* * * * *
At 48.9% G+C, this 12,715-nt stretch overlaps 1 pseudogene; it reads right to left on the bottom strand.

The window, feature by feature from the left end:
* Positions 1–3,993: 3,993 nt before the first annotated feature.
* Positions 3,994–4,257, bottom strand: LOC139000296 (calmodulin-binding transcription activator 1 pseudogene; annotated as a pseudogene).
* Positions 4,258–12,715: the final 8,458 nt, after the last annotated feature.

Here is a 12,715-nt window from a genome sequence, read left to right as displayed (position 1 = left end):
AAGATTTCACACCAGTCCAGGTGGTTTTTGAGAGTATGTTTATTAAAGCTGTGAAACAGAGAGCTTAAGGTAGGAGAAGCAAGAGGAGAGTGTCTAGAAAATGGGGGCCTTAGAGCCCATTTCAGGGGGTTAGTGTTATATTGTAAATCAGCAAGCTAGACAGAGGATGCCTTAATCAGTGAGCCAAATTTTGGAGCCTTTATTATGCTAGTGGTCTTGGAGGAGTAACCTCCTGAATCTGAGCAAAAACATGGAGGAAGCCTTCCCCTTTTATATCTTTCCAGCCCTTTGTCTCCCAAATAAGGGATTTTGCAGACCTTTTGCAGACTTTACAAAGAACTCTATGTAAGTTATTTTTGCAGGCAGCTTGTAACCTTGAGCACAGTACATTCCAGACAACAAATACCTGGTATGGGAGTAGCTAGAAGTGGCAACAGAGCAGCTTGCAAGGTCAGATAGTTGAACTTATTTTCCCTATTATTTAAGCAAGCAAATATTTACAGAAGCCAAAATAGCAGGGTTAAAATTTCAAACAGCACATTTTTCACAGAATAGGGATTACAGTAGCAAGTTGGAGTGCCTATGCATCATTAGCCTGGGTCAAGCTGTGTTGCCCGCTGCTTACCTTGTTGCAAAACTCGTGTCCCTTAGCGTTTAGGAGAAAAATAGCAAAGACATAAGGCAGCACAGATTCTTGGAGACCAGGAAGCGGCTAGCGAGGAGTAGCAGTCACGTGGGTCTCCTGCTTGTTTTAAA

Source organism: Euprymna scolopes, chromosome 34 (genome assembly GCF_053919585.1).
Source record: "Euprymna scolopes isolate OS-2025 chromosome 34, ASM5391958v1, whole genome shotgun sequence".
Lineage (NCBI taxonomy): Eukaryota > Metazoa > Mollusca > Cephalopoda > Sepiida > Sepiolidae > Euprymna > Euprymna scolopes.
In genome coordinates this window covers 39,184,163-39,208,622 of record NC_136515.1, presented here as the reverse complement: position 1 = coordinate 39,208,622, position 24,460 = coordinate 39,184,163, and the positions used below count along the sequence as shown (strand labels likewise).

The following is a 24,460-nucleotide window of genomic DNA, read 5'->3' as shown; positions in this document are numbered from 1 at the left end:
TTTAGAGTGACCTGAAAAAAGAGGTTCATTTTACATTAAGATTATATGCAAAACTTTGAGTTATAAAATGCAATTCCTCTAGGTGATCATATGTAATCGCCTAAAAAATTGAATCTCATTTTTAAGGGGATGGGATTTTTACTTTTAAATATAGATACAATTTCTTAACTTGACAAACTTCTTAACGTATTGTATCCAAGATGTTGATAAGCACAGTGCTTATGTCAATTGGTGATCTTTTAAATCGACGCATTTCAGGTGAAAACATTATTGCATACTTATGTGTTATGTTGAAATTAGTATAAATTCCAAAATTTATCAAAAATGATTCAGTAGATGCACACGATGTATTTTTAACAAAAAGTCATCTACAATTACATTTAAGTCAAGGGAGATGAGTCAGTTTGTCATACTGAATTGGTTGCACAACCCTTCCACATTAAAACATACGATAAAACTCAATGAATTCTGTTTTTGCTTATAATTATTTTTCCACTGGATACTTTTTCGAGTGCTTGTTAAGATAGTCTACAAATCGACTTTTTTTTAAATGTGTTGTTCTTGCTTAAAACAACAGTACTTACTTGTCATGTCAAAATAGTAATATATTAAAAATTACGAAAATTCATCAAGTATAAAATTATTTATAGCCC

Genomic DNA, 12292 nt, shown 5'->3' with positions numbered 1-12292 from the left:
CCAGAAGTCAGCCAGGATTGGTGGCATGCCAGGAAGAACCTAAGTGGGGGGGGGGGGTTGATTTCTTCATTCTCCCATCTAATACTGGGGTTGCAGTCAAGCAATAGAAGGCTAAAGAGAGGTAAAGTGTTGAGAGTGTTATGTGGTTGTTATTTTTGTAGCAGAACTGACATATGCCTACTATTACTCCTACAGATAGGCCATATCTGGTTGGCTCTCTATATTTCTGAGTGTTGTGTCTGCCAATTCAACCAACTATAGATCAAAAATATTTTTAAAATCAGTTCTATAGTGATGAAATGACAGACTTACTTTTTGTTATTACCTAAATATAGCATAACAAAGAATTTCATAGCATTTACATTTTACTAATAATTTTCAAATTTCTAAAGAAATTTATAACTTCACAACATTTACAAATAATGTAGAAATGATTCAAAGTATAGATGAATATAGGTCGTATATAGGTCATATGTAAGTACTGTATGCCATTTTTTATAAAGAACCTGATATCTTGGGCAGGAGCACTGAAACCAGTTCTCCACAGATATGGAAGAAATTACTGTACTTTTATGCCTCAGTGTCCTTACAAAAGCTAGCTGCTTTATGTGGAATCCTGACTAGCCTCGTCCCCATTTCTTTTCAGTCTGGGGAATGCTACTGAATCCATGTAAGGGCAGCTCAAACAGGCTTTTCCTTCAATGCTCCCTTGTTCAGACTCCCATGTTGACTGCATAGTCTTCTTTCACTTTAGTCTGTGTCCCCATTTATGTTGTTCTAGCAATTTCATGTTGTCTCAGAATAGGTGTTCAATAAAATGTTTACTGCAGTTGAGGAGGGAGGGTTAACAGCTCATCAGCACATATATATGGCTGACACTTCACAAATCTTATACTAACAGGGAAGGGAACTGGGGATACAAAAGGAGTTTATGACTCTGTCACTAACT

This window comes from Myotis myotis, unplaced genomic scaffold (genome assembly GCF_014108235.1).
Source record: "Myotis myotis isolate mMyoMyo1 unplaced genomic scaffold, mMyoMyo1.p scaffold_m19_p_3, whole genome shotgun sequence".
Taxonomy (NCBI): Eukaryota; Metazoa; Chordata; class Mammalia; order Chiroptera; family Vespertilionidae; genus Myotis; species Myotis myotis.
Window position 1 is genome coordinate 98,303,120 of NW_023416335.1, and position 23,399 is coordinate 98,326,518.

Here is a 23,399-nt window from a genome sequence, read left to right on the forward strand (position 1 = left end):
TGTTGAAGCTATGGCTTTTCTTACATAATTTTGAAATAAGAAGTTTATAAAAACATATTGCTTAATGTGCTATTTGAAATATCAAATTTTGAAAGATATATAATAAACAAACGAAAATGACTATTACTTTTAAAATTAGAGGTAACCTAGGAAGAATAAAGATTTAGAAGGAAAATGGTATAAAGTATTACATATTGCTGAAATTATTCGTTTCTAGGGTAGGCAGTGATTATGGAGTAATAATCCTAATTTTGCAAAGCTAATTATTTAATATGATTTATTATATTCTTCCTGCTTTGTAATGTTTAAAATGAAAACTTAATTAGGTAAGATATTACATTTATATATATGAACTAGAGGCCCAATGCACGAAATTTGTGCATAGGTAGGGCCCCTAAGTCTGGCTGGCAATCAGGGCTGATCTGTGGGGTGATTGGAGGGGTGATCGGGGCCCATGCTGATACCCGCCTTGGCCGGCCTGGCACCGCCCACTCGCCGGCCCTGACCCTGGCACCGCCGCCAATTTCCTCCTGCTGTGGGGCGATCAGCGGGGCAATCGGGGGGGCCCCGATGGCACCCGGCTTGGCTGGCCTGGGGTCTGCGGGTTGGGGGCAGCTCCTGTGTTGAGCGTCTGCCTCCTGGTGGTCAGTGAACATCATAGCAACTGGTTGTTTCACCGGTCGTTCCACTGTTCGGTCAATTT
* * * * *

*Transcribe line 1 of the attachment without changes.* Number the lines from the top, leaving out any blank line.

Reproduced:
At 48.9% G+C, this 12,715-nt stretch overlaps 1 pseudogene; it reads right to left on the bottom strand.